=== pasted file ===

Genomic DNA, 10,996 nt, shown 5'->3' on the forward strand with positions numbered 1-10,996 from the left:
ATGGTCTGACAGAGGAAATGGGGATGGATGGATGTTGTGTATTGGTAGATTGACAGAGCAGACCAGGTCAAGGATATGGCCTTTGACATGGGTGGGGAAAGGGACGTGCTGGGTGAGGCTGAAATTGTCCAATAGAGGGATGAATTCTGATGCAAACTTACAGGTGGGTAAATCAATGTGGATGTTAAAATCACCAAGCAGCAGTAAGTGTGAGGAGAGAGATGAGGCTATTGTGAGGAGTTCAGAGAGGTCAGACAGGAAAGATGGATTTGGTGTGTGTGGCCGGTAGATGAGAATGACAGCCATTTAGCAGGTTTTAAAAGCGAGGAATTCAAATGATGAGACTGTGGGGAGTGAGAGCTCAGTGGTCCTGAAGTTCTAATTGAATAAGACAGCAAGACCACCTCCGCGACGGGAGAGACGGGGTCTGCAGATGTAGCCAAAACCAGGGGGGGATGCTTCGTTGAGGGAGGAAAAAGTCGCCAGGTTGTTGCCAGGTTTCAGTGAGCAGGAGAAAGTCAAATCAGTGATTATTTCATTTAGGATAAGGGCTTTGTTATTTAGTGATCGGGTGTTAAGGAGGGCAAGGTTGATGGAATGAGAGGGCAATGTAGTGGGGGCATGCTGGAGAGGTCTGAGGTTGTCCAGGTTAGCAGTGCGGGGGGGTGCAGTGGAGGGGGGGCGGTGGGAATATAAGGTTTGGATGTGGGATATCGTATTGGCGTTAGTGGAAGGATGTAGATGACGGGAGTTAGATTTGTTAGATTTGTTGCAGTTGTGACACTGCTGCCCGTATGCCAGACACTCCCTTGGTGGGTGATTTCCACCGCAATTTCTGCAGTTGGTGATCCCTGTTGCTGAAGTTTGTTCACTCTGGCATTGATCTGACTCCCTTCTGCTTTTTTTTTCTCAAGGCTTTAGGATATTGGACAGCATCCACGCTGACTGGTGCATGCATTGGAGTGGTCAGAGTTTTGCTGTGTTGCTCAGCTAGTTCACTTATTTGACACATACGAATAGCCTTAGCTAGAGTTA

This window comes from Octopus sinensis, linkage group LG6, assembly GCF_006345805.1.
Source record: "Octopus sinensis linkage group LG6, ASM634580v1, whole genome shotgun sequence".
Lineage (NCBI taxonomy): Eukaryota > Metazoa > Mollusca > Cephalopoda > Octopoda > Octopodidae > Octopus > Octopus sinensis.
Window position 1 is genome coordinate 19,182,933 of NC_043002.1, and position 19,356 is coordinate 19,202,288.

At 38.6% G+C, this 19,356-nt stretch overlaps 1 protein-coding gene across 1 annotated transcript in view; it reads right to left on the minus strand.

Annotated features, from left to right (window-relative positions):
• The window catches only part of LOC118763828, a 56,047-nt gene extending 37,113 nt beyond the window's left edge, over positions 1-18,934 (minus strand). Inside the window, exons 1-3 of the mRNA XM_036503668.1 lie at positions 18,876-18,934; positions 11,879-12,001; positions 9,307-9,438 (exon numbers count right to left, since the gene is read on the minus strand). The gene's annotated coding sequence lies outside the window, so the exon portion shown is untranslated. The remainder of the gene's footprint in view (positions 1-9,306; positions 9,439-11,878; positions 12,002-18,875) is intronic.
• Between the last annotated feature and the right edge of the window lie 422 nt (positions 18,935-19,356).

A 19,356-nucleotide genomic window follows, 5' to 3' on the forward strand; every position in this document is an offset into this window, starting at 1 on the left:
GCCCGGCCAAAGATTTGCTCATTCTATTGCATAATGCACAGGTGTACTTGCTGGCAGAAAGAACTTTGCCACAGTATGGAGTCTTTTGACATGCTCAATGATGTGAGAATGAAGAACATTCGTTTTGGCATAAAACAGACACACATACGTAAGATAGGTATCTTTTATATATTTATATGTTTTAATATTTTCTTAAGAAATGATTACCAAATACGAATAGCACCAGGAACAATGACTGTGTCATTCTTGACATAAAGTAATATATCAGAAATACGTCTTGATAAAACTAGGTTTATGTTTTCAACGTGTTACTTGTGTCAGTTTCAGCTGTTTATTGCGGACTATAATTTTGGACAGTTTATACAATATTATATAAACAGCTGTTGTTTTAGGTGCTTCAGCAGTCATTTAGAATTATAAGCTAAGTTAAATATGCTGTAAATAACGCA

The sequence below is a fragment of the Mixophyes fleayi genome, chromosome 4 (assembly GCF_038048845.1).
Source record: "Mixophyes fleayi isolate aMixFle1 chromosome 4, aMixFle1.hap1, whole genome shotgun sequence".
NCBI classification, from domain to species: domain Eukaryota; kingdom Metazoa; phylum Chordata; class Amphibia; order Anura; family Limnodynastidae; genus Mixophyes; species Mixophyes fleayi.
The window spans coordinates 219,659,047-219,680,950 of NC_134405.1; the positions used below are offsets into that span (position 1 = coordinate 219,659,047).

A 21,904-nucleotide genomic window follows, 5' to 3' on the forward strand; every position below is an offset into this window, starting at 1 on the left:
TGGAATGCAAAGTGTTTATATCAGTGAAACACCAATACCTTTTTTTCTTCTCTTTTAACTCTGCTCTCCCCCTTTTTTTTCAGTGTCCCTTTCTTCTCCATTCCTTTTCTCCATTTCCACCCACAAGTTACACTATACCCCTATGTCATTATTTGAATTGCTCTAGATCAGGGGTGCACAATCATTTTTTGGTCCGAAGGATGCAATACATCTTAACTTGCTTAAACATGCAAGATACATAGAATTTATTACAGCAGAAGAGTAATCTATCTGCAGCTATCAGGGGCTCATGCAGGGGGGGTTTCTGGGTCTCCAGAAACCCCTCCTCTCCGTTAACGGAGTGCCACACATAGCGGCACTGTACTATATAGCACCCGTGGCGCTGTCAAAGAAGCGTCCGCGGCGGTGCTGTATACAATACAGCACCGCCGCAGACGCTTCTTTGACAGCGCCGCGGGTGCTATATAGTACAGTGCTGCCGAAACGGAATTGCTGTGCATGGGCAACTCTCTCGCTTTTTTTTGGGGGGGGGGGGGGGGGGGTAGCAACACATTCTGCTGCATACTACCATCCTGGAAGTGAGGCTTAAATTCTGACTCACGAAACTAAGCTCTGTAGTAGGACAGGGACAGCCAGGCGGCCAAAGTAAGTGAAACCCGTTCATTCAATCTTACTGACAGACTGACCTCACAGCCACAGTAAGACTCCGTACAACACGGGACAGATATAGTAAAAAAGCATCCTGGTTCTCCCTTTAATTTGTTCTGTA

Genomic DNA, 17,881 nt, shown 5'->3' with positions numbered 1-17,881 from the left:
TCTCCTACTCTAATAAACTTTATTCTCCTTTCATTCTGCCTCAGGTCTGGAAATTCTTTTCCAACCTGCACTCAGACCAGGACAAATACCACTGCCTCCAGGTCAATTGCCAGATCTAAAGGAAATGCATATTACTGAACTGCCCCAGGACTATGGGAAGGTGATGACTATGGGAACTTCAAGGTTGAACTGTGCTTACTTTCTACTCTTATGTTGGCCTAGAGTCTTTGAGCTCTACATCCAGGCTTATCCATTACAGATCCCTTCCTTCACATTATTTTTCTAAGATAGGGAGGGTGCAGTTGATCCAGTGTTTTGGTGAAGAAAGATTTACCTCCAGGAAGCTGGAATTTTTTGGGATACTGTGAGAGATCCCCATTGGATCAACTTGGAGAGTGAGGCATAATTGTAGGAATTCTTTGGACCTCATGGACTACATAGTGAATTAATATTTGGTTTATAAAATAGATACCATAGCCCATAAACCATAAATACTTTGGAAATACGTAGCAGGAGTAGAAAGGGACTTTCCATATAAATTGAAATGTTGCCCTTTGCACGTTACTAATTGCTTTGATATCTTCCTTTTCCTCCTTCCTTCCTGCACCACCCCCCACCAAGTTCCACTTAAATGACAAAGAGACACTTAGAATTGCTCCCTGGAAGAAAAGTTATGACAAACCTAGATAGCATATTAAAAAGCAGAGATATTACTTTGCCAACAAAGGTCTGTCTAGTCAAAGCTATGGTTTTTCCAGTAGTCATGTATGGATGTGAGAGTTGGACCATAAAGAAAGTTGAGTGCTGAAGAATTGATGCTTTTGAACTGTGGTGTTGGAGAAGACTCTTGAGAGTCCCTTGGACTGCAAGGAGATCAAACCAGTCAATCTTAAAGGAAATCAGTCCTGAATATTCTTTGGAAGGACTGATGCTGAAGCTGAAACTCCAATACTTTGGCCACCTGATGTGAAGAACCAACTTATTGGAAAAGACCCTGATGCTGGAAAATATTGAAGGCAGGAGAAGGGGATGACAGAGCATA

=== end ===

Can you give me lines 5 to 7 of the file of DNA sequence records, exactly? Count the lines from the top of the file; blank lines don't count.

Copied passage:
Lineage (NCBI taxonomy): Eukaryota > Metazoa > Mollusca > Cephalopoda > Octopoda > Octopodidae > Octopus > Octopus sinensis.
Window position 1 is genome coordinate 19,182,933 of NC_043002.1, and position 19,356 is coordinate 19,202,288.

At 38.6% G+C, this 19,356-nt stretch overlaps 1 protein-coding gene across 1 annotated transcript in view; it reads right to left on the minus strand.